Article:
Aurora Corsano, a native of Lagosta, was shot to death on March 1, 1944 following a show trial by the Yugoslav Partisans. In 1944 and early 1945 the Yugoslavs conducted many such show trials and summary executions, murdering many Italians on the island and generally terrorizing the Dalmatian Italian population. Through these methods, they forced almost all of the Dalmatian Italians to completely abandon their homes by mid-1945.

After World War II, Lagosta was annexed to Communist Yugoslavia – made official by the Paris Peace Treaties of 1947 – and its name was officially changed to "Lastovo". In the same year the government proclaimed that only Yugoslav military personnel were permitted to live on the island. The few Dalmatian Italians who still remained – about 200 in number – were forced into exile.

So, in the span of only four years (from 1943 to 1947) an entire population and ancient community was wiped out: a perfect genocide, as happened in other Dalmatian islands - like in Lissa! (if interested about Lissa, please read my

Indeed, following the same fate as neighboring Lissa, the island of Lagosta became a Yugoslav militarized region immediately after the war, which led to economic stagnation and the depopulation of the island. This sealed the island's fate for the next several decades up to the present day.

Today the island has only 792 inhabitants, almost all Croats. According to the 2011 census, the Italian community has been reduced to just five people.

As a result of Yugoslav policy and the ethnic cleansing of the Dalmatian Italians – who comprised the productive element of the population – the island today remains one of the most impoverished and underdeveloped areas of southern Dalmatia.


The following are excerpts from the B. D'Ambrosio essay on "Lagosta:a perfect ethnic cleansing":

As early as 996 the Venetians ruled the islands of Lagosta and Lissa, and, though they retired for a time before the Ragusans, their power was effectually established in 1278. Vecia Issa in Lissa, then the chief settlement, was destroyed by Ferdinand of Naples in 1483 and by the Turks in 1571. The present city of Lissa arose shortly afterwards and was mostly populated by the local Dalmatian italians (while Lagosta was partially -66%- populated by Slavs). During the Napoleonic wars, the French held Lissa and Lagosta from 1805 until 1811, and during this period the islands prospered greatly, its population increasing from 4000 to 12,000 between 1808 and 1811 (with many Slavs settling in the islands).

Visiting the island, you can still see traces of twenty five years of Italian administration (theoretically Lagosta was Italian for almost thirty years since November 1918, when landed in the island some sailors of the Italian Royal Navy, until February 1947 when Italy gave officially the island to Tito). After the Second World War, the Treaty of Paris of 1947 assigned the island to the former Yugoslavia (with the croatian name "Lastovo") and is now part of Croatia.

Currently there are no Italians in the island: all survivors of the massacres made by Tito -initiated in September 1943 with the execution of Italian governor Tomasin and continued even with the drowning in the sea between Ragusa and Lagosta with a millstone around the neck of Don Nicola Fantela, canon of the Diocese of Ragusa/Lagosta in October 1944 - were forced to exile in 1947. The eradication of the Italians was started on September 14, 1943, when Tito occupied the island and immediately sent away the "regnicoli", as were called the Italians not born in Lagosta. In the months following the Tito partizans killed many Italians of the island, executing someone even with false trials in 1944 that terrorized the whole small Italian community: the Italians of Lagosta were forced by these methods to exile almost completely before summer 1945. As an example we should remember Aurora Corsano, born in Lagosta, shot 1-3-1944 in the cemetery of Lagosta, after a fake trial.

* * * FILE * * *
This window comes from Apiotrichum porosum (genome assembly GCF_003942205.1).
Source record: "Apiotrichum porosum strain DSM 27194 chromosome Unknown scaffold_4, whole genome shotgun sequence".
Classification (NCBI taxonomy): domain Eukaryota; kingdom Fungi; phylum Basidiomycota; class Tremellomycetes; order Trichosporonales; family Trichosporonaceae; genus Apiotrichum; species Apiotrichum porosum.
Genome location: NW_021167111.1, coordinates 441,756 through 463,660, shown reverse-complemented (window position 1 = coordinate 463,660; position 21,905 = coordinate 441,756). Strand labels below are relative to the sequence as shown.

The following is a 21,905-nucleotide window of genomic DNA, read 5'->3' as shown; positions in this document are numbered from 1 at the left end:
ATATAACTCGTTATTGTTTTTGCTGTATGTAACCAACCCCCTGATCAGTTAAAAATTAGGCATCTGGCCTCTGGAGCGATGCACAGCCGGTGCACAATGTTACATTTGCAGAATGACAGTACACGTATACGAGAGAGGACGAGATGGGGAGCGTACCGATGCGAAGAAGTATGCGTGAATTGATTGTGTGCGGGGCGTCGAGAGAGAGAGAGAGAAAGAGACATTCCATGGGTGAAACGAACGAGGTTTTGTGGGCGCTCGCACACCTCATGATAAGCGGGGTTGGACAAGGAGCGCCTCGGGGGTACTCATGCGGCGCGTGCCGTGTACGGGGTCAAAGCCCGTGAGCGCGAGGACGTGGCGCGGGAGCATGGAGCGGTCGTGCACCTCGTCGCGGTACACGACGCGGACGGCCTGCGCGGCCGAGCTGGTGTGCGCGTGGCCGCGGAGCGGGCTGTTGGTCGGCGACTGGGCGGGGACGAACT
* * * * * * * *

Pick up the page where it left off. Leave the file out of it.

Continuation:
After the end of the war the few remaining were forced to leave in 1947, when the island was declared by Tito a "militarized territory" where only the Croats could remain.

Here it is a resumen of the ethnic cleaning in Lagosta:
1) August 1943: there were nearly 1500 Italians in the island of Lagosta. They were half the population of the island
2) September 1943: In the second half of this month happened the Tito occupation of the island and the expulsion of the Italians (nearly one hundred, called "Regnicoli") not born in Lagosta.
3) October-December 1943: nearly two hundred Italians -mostly linked to fascist or Italian government organizations- were killed (someone drowned) or "disappear", so the Italians in Lagosta were reduced to nearly 1200.
4) January 1944-April 1945: nearly 1000 Italians were forced to "exile", after a continuous climate of terror was created by Tito's partizans in the island with fake trials against Italians (like the one when Aurora Corsano was put on trial with false accusations, and executed in the Lagosta cemetery in March 1944).
5) May 1945-summer 1947: the remaing 200 Italians were all forced to go away from the island because Tito declared Lagosta (from February 1947 officially called Lastovo) a "military territory" of Yugoslavia. Only Croatians were allowed to remain in the island, because of security reasons.
6) August 1947: There were no more Italians in Lagosta.